How would Jesus vote?

That’s the question Fred Bailey, regional coordinator for Intervarsity Christian Fellowship, aimed to answer during a talk in Palmer Commons Friday night.

Speaking to a group of about 90, Bailey said there’s reason for Christians to vote for Republican presidential candidate John McCain because of his pro-life views. Bailey said people can vote for Democratic nominee Barack Obama if they believe he could better improve the quality of life for mothers and children.

Instead of endorsing one candidate or party, Bailey advised the audience to consider national priorities and each candidate’s beliefs, policy proposals and foreseeable results if elected.

“You come down to some details that require prioritization and not just bumper sticker slogans,” he said.

Though Bailey said Republicans generally tend to be better on issues of “personal righteousness” like abortion and “personal sexual ethics,” he said he aligns more closely with Democrats on issues of economic equality like education and caring for the poor.

LSA junior John Lin, one of event’s organizers, said the University’s chapter of the Asian Intervarsity Christian Fellowship sponsored the event to offer a different perspective on the intersection of politics and religion.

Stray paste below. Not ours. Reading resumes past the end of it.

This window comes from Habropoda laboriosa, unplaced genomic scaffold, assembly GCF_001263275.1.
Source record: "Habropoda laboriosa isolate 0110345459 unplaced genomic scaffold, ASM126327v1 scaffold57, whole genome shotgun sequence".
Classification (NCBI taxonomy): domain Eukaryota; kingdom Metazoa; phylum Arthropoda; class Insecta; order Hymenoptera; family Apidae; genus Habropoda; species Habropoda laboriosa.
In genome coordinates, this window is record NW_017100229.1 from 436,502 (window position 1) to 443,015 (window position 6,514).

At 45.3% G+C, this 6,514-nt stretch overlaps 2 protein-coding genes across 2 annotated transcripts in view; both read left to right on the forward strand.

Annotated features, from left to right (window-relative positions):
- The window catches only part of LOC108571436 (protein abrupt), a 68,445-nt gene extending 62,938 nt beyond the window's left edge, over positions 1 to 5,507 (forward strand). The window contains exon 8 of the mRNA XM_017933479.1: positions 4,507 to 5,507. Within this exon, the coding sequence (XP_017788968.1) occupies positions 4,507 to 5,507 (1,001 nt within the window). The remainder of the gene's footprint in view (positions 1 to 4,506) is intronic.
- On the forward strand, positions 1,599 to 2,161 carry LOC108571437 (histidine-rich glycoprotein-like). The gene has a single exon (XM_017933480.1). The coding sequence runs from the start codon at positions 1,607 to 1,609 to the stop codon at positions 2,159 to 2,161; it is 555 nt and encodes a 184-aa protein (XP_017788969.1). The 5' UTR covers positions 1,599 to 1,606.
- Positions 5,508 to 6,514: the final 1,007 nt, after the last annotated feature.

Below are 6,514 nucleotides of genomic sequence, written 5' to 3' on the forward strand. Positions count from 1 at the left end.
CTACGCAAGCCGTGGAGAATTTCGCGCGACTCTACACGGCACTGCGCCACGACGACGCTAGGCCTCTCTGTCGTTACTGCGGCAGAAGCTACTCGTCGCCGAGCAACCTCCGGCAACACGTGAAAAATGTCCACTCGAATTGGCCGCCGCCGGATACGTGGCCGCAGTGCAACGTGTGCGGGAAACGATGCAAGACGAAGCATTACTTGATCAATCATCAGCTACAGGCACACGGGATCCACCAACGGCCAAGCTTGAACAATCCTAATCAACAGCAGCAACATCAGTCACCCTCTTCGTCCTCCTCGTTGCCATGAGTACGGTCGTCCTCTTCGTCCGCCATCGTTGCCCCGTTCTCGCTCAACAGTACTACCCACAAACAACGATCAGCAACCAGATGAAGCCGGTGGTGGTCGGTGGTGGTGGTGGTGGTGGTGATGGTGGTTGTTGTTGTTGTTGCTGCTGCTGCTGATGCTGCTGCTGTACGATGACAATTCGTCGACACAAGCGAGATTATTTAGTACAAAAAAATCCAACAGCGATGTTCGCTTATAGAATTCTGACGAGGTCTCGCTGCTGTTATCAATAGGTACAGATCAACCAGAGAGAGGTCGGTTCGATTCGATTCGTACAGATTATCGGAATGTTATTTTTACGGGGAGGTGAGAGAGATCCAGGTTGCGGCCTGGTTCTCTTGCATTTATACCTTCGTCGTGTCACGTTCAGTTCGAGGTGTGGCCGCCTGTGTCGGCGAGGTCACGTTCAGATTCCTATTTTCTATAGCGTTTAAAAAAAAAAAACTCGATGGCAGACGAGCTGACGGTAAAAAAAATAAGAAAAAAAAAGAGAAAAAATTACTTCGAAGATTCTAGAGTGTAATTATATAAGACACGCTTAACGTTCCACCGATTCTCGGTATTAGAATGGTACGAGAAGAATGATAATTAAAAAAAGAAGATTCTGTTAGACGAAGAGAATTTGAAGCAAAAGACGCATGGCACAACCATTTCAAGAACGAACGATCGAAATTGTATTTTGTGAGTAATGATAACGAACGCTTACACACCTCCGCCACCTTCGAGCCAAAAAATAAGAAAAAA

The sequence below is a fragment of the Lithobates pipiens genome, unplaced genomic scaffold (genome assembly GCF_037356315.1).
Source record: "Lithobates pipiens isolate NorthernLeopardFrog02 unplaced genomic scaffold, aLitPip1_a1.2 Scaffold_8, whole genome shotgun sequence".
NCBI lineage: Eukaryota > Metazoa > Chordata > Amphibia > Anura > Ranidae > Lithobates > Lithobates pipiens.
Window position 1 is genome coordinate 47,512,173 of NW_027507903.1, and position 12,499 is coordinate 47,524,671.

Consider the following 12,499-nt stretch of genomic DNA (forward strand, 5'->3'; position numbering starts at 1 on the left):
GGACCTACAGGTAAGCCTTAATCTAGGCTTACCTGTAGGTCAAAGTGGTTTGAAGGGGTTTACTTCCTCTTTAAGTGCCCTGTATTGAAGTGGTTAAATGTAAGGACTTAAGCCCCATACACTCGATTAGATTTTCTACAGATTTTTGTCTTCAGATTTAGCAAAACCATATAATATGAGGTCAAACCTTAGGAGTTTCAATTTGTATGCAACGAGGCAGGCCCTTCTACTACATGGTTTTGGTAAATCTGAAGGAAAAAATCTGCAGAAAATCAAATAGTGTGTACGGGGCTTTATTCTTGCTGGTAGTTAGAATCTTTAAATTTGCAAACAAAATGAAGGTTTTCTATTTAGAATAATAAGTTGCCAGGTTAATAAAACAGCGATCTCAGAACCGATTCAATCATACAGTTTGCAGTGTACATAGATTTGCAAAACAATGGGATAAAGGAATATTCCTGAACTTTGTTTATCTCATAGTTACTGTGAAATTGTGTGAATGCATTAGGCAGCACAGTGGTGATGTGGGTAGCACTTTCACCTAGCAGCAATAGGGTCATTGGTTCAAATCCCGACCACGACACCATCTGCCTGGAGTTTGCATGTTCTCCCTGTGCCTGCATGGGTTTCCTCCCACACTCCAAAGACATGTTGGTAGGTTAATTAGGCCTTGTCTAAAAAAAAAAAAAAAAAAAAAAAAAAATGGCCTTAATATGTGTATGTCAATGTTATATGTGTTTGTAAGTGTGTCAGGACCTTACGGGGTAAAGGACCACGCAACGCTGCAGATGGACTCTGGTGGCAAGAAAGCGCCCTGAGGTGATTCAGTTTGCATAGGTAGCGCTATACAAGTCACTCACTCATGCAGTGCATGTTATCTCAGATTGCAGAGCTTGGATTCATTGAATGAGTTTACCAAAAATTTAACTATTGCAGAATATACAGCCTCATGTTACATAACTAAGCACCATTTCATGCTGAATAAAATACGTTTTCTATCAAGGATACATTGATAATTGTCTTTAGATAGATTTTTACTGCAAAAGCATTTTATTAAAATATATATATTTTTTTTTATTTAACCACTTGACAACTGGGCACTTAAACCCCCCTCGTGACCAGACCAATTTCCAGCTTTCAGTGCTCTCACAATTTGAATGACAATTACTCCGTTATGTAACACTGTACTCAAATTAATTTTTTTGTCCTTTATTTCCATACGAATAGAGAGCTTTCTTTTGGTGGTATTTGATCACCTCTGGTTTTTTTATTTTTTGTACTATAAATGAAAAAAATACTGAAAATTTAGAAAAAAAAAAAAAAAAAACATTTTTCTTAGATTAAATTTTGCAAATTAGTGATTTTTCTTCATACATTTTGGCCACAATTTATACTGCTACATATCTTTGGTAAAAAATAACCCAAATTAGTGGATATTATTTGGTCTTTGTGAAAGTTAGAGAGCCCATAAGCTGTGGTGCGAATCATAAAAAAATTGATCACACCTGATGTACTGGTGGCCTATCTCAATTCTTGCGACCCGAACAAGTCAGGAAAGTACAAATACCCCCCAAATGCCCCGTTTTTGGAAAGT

“People take this idea of religion and use it in such a harmful way that isn’t how it should be used,” he said, citing the inflammatory preachers that often speak on the Diag as an example.

Bailey tried to distance Christian politics from partisanship and what is often called the “Christian Right.”

“When we think about a Republican platform or a Democratic platform or any other platform, from a Christian perspective, we want to evaluate this on the basis of what it means to love God and love our neighbor,” he said in an interview.

Engineering junior Lily Li, who attended the lecture and described herself as an undecided voter, said she agreed with Bailey’s notion that each party has strengths for Christians.

“It was nice to realize that there’s no single issue that will make or break my vote,” Li said. “I can’t just look at the environment, I can’t just look at abortion, I can’t just look at gay rights. It’s all of them, and it’s more than that.”

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